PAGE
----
If John Pemberton was never in the American civil war, he would never have become addicted to morphine, and we wouldn’t know what coca–cola was.
John Pemberton was born in Georgia on July 8, 1831. He went to the Reform Medical College of Georgia and in 1850 received his pharmaceutical license. In 1853, he married Ann Eliza Clifford Lewis and the two had a son together.
When the American Civil War Broke out, Pemberton fought for the Georgia State Guard, which was part of the Confederate Army.
After he was wounded during the Battle of Columbus, he started taking morphine for the pain and soon became addicted.
Wanting to alleviate himself from his addiction, Pemberton began experimenting with coca, the plant from which cocaine was eventually derived.
He tried several combinations using different ingredients. Eventually, Pemberton mixed the coca extract with kola nuts, creating what would become the syrup for Coca–Cola. When he tasted this new recipe, Pemberton was convinced it was going to be big.
He filled a jug with the syrup and carried it down the street to the pharmacy to be sampled. People agreed the concoction was excellent.
Pemberton mixed the syrup with carbonated water and then worked with Willis E. Venable, a drugstore owner, to help him perfect and test the recipe. At first, it was marketed as a “brain tonic” with medicinal value. But when it hit the market at five cents a glass, it was sold purely as a soda fountain drink.
An advertising marketer named Frank Mason Robinson came up with the alliterative name which combined the two main ingredients for the product. Thus, the Coca–Cola Company was founded.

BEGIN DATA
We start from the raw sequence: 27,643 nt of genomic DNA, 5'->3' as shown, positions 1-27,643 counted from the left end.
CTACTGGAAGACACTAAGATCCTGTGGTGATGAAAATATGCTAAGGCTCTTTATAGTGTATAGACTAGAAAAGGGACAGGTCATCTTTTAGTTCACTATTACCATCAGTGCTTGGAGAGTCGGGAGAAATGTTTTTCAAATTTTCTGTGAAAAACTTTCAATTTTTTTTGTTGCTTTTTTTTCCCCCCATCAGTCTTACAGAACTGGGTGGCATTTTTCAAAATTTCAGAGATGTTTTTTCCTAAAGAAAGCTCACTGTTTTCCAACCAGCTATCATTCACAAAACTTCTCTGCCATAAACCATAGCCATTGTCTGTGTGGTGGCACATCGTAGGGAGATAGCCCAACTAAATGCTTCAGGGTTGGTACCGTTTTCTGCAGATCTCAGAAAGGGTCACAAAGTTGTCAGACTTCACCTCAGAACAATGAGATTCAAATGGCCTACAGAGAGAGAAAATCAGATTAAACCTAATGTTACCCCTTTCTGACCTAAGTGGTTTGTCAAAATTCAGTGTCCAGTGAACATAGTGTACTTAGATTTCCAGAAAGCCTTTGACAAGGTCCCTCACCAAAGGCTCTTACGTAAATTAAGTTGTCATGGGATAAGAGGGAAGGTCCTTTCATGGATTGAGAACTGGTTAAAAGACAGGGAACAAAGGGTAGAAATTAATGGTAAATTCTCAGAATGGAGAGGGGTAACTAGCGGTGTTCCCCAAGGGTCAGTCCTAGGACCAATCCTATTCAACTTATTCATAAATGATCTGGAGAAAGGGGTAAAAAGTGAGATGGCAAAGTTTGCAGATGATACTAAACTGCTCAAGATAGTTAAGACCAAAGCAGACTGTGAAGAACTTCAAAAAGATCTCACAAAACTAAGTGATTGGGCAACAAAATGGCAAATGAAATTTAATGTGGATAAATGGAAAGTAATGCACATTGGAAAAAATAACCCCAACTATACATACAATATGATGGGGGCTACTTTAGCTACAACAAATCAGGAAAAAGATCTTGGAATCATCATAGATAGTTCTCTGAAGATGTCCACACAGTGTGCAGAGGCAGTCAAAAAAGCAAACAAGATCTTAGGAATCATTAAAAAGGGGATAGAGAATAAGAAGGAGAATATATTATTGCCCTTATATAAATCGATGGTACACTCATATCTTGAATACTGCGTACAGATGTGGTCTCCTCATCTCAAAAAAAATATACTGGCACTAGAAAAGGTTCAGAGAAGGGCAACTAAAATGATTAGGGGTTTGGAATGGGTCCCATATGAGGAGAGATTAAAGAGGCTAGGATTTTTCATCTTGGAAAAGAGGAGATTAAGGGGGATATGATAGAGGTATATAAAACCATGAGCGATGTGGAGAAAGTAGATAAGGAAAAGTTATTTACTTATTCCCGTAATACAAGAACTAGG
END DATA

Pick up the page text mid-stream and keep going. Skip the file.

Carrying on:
As successful as Pemberton was in his invention of Coca–Cola, it didn’t do what he had aimed to do. Since he couldn’t kick his morphine habit, his addiction remained. Sadly, because his addiction was expensive, he found himself nearly bankrupt.
In order to provide for his family (and to fuel his morphine addiction), Pemberton began selling the rights to his formula and pieces of his company.
Pemberton still believed that his creation was going to be a national drink in the future and maintained some ownership of it, hoping to pass it down to his son, Charley Pemberton.
Pemberton maintained that while other companies could use the formula, Charley had ownership of the Coca–Cola name. However, Charley was more interested in getting money quickly. So in 1888, just before his death, John and Charley Pemberton sold what was left of the patent to the business tycoon Asa Candler.
In August of 1888, John Pemberton, who had been ill for several years by that point, died from stomach cancer. At the time of his death, he was allegedly penniless and still addicted to morphine.
According to Mark Pendergrast, who wrote the book For God, Country, and Coca-Cola: The Definitive History of the Great American Soft Drink and the Company that Makes It, Charley Pemberton suffered from substance abuse as well. He was prone to alcohol and allegedly was an avid opium user.
He died six years after his father.
Meanwhile, under the guidance of Asa Candler, the Coca-Cola Company transformed into the Coca-Cola Corporation. It went on to become the world’s leading manufacturer and retailer of soft drinks.